May 2019 • 2019AJ....157..211M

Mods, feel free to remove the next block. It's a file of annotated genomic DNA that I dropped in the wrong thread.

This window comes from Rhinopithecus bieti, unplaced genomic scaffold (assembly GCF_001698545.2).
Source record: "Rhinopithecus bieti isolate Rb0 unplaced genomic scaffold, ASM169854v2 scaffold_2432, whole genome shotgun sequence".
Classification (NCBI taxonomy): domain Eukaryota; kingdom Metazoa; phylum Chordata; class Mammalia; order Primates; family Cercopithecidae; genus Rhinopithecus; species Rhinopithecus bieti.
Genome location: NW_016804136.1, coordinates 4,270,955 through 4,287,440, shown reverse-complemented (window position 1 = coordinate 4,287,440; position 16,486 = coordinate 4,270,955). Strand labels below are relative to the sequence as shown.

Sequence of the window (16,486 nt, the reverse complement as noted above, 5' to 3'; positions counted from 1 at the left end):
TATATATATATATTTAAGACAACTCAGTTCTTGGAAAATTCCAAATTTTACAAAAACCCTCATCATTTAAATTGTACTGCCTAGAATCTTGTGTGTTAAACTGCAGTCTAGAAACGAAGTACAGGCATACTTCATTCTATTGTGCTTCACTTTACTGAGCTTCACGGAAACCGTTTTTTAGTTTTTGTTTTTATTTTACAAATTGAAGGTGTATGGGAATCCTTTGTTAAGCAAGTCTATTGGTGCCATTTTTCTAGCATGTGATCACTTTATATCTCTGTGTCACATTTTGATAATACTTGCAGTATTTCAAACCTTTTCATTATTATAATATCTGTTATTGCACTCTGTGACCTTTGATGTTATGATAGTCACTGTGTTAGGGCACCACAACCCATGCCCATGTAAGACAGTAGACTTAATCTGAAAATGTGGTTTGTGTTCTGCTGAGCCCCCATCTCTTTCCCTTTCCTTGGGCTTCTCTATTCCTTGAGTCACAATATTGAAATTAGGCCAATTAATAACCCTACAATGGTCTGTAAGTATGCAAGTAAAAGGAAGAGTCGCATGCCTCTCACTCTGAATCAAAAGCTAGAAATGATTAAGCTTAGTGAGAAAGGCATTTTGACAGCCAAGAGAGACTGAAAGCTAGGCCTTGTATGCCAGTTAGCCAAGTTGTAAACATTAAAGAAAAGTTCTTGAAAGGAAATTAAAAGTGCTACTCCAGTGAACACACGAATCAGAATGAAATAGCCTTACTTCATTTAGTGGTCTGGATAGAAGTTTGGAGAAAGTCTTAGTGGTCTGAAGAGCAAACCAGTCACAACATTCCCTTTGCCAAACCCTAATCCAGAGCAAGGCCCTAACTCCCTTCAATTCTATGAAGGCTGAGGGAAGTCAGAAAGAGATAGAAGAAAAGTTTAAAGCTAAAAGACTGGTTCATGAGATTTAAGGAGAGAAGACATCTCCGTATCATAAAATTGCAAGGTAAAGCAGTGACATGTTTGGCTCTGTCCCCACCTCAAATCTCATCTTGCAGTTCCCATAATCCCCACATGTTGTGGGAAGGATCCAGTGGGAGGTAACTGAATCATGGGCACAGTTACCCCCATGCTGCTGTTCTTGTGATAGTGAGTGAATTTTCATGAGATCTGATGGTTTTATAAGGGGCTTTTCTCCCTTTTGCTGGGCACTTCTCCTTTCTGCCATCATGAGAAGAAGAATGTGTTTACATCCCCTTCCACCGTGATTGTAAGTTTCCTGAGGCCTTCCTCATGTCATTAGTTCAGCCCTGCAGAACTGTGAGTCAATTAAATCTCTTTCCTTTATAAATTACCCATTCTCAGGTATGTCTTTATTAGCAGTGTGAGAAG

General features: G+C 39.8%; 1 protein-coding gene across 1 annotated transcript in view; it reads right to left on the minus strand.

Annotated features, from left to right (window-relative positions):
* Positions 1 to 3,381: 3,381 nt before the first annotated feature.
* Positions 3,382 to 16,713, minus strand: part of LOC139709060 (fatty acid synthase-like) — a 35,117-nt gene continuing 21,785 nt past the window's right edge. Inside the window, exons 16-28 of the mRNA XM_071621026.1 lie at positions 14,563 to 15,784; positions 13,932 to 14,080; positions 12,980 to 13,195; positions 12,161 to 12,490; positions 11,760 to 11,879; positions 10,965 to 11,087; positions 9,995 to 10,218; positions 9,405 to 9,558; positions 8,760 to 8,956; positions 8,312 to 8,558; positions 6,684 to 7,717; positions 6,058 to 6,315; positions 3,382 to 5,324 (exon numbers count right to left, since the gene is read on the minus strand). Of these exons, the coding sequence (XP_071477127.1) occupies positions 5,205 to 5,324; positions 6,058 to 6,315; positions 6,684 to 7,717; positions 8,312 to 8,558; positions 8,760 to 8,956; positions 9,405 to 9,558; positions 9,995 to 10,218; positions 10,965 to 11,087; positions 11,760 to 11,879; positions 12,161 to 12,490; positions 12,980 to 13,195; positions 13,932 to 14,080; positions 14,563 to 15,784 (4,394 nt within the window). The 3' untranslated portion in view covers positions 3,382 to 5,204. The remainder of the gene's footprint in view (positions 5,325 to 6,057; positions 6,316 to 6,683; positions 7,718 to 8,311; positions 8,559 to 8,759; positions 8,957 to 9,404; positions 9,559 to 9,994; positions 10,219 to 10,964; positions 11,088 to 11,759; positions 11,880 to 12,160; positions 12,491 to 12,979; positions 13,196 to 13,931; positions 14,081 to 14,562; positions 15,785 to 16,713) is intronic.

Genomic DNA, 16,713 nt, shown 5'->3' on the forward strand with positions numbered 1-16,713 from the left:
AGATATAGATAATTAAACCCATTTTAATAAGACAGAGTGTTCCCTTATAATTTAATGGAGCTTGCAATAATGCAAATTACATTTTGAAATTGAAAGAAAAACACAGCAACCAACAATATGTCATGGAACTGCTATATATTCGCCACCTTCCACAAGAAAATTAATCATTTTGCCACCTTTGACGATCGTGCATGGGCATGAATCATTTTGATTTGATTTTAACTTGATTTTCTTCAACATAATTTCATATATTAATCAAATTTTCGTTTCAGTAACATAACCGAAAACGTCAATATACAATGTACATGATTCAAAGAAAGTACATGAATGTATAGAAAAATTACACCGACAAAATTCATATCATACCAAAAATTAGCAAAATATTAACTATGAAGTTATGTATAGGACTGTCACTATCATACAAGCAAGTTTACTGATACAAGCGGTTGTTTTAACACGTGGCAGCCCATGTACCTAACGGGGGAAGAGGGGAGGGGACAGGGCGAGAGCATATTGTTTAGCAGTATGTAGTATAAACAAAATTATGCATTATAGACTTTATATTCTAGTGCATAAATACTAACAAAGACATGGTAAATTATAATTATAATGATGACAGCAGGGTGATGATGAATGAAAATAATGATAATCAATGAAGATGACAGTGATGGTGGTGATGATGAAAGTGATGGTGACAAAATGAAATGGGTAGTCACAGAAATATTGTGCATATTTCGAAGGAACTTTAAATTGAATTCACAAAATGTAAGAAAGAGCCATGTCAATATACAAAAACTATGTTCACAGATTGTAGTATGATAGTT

Abstract • The Transiting Exoplanet Survey Satellite (TESS) is conducting a two-year wide-field survey searching for transiting exoplanets around nearby bright stars that will be ideal for follow-up characterization. To facilitate studies of planet compositions and atmospheric properties, accurate and precise planetary radii need to be derived from the transit light curves. Since 40%-50% of exoplanet host stars are in multiple star systems, however, the observed transit depth may be diluted by the flux of a companion star, causing the radius of the planet to be underestimated. High angular resolution imaging can detect companion stars that are not resolved in the TESS Input Catalog, or by seeing-limited photometry, to validate exoplanet candidates and derive accurate planetary radii. We examine the population of stellar companions that will be detectable around TESS planet candidate host stars, and those that will remain undetected, by applying the detection limits of speckle imaging to the simulated host star populations of Sullivan et al. and Barclay et al. By detecting companions with contrasts of Δm ≲ 7-9 and separations of ∼0.″02-1.″2, speckle imaging can detect companion stars as faint as early M stars around A-F stars and stars as faint as mid-M around G-M stars, as well as up to 99% of the expected binary star distribution for systems located within a few hundred parsecs.